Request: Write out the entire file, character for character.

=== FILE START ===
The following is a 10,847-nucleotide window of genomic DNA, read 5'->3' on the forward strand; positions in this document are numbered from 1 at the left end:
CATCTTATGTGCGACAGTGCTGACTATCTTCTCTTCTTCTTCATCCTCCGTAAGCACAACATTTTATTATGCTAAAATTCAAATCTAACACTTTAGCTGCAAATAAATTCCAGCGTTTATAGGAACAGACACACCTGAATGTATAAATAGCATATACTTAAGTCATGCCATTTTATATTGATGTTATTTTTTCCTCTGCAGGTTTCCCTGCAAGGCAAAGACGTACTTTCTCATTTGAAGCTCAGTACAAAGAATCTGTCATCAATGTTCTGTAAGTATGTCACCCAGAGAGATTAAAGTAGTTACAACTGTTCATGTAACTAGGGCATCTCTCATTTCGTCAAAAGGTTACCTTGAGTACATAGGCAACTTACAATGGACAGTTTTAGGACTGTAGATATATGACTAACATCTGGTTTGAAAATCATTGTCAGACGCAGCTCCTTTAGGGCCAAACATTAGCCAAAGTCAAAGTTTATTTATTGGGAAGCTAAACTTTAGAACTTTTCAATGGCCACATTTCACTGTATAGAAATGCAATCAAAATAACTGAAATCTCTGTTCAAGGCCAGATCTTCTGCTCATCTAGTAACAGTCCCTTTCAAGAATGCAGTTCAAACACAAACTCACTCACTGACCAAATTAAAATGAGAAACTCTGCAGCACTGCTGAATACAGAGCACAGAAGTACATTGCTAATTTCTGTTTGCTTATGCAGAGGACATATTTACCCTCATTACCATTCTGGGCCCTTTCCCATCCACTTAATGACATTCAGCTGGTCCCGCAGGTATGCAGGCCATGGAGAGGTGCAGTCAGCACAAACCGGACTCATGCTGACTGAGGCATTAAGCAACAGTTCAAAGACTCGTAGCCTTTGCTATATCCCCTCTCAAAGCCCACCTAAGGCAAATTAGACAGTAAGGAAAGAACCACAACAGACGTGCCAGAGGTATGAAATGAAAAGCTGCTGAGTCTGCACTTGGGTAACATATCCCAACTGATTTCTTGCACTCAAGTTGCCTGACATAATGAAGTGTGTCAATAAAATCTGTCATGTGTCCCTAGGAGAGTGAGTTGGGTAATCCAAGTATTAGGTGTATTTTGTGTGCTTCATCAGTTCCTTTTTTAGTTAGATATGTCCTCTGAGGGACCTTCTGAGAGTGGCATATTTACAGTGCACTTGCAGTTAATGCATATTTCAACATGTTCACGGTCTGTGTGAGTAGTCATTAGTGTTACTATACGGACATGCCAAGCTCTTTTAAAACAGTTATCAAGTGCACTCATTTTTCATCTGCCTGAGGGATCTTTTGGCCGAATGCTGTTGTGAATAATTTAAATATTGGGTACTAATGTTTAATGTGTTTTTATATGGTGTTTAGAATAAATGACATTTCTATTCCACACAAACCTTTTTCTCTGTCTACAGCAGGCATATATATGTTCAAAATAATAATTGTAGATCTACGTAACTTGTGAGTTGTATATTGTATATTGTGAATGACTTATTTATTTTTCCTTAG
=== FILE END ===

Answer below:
The following is a 10,847-nucleotide window of genomic DNA, read 5'->3' on the forward strand; positions in this document are numbered from 1 at the left end:
CATCTTATGTGCGACAGTGCTGACTATCTTCTCTTCTTCTTCATCCTCCGTAAGCACAACATTTTATTATGCTAAAATTCAAATCTAACACTTTAGCTGCAAATAAATTCCAGCGTTTATAGGAACAGACACACCTGAATGTATAAATAGCATATACTTAAGTCATGCCATTTTATATTGATGTTATTTTTTCCTCTGCAGGTTTCCCTGCAAGGCAAAGACGTACTTTCTCATTTGAAGCTCAGTACAAAGAATCTGTCATCAATGTTCTGTAAGTATGTCACCCAGAGAGATTAAAGTAGTTACAACTGTTCATGTAACTAGGGCATCTCTCATTTCGTCAAAAGGTTACCTTGAGTACATAGGCAACTTACAATGGACAGTTTTAGGACTGTAGATATATGACTAACATCTGGTTTGAAAATCATTGTCAGACGCAGCTCCTTTAGGGCCAAACATTAGCCAAAGTCAAAGTTTATTTATTGGGAAGCTAAACTTTAGAACTTTTCAATGGCCACATTTCACTGTATAGAAATGCAATCAAAATAACTGAAATCTCTGTTCAAGGCCAGATCTTCTGCTCATCTAGTAACAGTCCCTTTCAAGAATGCAGTTCAAACACAAACTCACTCACTGACCAAATTAAAATGAGAAACTCTGCAGCACTGCTGAATACAGAGCACAGAAGTACATTGCTAATTTCTGTTTGCTTATGCAGAGGACATATTTACCCTCATTACCATTCTGGGCCCTTTCCCATCCACTTAATGACATTCAGCTGGTCCCGCAGGTATGCAGGCCATGGAGAGGTGCAGTCAGCACAAACCGGACTCATGCTGACTGAGGCATTAAGCAACAGTTCAAAGACTCGTAGCCTTTGCTATATCCCCTCTCAAAGCCCACCTAAGGCAAATTAGACAGTAAGGAAAGAACCACAACAGACGTGCCAGAGGTATGAAATGAAAAGCTGCTGAGTCTGCACTTGGGTAACATATCCCAACTGATTTCTTGCACTCAAGTTGCCTGACATAATGAAGTGTGTCAATAAAATCTGTCATGTGTCCCTAGGAGAGTGAGTTGGGTAATCCAAGTATTAGGTGTATTTTGTGTGCTTCATCAGTTCCTTTTTTAGTTAGATATGTCCTCTGAGGGACCTTCTGAGAGTGGCATATTTACAGTGCACTTGCAGTTAATGCATATTTCAACATGTTCACGGTCTGTGTGAGTAGTCATTAGTGTTACTATACGGACATGCCAAGCTCTTTTAAAACAGTTATCAAGTGCACTCATTTTTCATCTGCCTGAGGGATCTTTTGGCCGAATGCTGTTGTGAATAATTTAAATATTGGGTACTAATGTTTAATGTGTTTTTATATGGTGTTTAGAATAAATGACATTTCTATTCCACACAAACCTTTTTCTCTGTCTACAGCAGGCATATATATGTTCAAAATAATAATTGTAGATCTACGTAACTTGTGAGTTGTATATTGTATATTGTGAATGACTTATTTATTTTTCCTTAG